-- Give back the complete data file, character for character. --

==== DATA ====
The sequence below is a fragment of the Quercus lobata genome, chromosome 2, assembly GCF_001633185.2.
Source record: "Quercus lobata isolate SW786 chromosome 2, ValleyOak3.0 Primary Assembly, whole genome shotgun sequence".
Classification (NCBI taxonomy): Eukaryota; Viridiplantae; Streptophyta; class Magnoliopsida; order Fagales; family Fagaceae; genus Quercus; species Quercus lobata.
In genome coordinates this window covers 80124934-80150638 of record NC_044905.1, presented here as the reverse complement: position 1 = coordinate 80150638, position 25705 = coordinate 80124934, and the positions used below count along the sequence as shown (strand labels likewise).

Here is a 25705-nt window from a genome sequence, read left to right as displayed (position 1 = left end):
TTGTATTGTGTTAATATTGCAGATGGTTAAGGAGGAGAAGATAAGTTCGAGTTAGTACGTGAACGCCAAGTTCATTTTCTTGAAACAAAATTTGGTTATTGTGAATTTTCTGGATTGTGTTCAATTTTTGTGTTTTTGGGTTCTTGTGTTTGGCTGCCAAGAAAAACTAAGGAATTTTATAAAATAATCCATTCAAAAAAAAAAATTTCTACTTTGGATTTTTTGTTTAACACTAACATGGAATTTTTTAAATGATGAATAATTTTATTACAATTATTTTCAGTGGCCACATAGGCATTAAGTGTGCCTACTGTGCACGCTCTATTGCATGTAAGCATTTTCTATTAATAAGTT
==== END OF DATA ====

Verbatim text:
The sequence below is a fragment of the Quercus lobata genome, chromosome 2, assembly GCF_001633185.2.
Source record: "Quercus lobata isolate SW786 chromosome 2, ValleyOak3.0 Primary Assembly, whole genome shotgun sequence".
Classification (NCBI taxonomy): Eukaryota; Viridiplantae; Streptophyta; class Magnoliopsida; order Fagales; family Fagaceae; genus Quercus; species Quercus lobata.
In genome coordinates this window covers 80124934-80150638 of record NC_044905.1, presented here as the reverse complement: position 1 = coordinate 80150638, position 25705 = coordinate 80124934, and the positions used below count along the sequence as shown (strand labels likewise).

Here is a 25705-nt window from a genome sequence, read left to right as displayed (position 1 = left end):
TTGTATTGTGTTAATATTGCAGATGGTTAAGGAGGAGAAGATAAGTTCGAGTTAGTACGTGAACGCCAAGTTCATTTTCTTGAAACAAAATTTGGTTATTGTGAATTTTCTGGATTGTGTTCAATTTTTGTGTTTTTGGGTTCTTGTGTTTGGCTGCCAAGAAAAACTAAGGAATTTTATAAAATAATCCATTCAAAAAAAAAAATTTCTACTTTGGATTTTTTGTTTAACACTAACATGGAATTTTTTAAATGATGAATAATTTTATTACAATTATTTTCAGTGGCCACATAGGCATTAAGTGTGCCTACTGTGCACGCTCTATTGCATGTAAGCATTTTCTATTAATAAGTT